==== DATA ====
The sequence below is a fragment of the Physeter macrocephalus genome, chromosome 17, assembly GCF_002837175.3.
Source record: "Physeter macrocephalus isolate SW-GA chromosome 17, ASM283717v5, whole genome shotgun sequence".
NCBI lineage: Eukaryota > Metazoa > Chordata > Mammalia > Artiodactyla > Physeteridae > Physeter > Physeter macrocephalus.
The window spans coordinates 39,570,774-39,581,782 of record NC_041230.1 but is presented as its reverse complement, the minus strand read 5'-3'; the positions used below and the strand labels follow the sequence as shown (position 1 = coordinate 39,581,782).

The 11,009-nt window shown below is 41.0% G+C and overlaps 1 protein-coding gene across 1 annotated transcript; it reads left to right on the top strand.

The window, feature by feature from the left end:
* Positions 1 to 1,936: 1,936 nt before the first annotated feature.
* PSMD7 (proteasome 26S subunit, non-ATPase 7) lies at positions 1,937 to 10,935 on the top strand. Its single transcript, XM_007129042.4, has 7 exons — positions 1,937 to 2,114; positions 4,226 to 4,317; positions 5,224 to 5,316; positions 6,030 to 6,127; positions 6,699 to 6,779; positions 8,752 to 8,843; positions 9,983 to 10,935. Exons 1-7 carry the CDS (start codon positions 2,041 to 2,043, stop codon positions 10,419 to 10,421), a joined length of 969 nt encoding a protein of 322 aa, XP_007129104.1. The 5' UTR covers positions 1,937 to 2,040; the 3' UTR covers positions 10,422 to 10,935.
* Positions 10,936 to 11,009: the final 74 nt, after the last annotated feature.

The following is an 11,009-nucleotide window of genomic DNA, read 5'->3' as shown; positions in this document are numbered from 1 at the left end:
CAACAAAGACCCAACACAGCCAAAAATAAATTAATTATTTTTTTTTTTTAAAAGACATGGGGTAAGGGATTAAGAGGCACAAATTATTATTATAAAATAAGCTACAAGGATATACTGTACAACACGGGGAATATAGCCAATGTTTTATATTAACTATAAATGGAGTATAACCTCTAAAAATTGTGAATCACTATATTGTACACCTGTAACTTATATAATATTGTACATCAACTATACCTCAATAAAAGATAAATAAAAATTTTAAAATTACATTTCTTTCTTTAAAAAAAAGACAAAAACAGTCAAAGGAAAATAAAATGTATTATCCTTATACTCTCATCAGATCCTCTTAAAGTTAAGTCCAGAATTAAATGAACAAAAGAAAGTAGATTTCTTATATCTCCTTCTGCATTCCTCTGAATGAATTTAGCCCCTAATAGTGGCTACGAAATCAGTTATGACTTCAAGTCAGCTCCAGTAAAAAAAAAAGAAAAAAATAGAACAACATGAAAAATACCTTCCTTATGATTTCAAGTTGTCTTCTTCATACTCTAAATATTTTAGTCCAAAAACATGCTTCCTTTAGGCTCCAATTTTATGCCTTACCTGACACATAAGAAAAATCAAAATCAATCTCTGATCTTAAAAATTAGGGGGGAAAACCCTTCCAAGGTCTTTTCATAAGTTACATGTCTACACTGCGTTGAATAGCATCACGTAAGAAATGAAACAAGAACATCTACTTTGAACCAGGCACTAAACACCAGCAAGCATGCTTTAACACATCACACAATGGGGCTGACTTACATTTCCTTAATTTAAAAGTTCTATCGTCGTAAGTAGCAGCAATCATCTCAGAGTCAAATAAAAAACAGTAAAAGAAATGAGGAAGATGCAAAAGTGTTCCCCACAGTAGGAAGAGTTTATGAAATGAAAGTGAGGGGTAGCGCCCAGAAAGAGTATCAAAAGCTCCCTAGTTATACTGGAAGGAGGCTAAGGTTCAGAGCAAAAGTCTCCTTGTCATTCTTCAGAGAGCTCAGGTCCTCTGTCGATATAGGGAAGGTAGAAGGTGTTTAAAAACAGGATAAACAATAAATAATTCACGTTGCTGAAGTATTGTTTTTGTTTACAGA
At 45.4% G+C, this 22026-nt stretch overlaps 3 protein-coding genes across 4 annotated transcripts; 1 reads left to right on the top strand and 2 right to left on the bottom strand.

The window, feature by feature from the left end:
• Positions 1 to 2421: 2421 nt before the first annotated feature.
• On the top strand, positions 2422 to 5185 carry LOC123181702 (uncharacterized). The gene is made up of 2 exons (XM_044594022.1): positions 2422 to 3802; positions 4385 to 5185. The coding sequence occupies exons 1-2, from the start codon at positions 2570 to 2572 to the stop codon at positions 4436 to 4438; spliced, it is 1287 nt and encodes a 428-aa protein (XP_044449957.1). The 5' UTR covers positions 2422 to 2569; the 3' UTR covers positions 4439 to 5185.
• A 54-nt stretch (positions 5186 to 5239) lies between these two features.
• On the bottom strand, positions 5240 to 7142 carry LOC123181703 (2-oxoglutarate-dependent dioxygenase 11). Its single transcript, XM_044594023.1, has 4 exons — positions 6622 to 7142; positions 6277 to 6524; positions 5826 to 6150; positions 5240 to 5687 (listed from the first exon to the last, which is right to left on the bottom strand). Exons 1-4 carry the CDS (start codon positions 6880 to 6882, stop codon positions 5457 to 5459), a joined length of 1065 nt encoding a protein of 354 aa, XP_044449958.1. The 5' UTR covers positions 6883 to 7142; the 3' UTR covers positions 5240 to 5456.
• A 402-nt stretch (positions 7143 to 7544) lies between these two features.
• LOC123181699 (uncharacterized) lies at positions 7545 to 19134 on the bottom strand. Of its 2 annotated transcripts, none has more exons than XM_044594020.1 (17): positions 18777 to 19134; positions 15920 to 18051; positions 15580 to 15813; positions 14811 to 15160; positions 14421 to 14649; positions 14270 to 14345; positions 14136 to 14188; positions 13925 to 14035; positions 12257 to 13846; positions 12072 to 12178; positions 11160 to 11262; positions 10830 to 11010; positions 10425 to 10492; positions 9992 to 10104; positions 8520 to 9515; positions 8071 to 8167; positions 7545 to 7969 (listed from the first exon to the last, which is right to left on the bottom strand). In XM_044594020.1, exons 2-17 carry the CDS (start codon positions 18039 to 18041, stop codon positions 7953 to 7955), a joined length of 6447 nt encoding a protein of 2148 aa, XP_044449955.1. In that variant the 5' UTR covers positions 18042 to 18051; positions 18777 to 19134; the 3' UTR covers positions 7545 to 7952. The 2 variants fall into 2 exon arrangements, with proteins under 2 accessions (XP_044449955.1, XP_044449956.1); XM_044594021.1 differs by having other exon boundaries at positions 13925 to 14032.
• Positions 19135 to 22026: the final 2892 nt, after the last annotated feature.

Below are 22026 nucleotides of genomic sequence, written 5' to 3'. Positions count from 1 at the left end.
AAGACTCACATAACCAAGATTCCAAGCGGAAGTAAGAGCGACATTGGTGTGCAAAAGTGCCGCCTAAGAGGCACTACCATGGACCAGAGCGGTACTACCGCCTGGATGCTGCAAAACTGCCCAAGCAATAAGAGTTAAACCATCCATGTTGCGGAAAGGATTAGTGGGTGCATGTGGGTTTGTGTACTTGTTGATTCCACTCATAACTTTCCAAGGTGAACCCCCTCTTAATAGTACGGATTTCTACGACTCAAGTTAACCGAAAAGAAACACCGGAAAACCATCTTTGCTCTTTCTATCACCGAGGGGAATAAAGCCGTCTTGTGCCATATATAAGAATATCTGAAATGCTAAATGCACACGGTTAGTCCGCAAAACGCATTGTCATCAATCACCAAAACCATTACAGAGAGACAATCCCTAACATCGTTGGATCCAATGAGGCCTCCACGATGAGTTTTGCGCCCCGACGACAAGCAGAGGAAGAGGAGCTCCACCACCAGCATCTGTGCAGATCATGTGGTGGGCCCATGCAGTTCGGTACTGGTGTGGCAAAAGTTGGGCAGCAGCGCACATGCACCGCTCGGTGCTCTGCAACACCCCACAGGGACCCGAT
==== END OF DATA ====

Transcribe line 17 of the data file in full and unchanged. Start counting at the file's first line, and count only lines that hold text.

• On the bottom strand, positions 5240 to 7142 carry LOC123181703 (2-oxoglutarate-dependent dioxygenase 11). Its single transcript, XM_044594023.1, has 4 exons — positions 6622 to 7142; positions 6277 to 6524; positions 5826 to 6150; positions 5240 to 5687 (listed from the first exon to the last, which is right to left on the bottom strand). Exons 1-4 carry the CDS (start codon positions 6880 to 6882, stop codon positions 5457 to 5459), a joined length of 1065 nt encoding a protein of 354 aa, XP_044449958.1. The 5' UTR covers positions 6883 to 7142; the 3' UTR covers positions 5240 to 5456.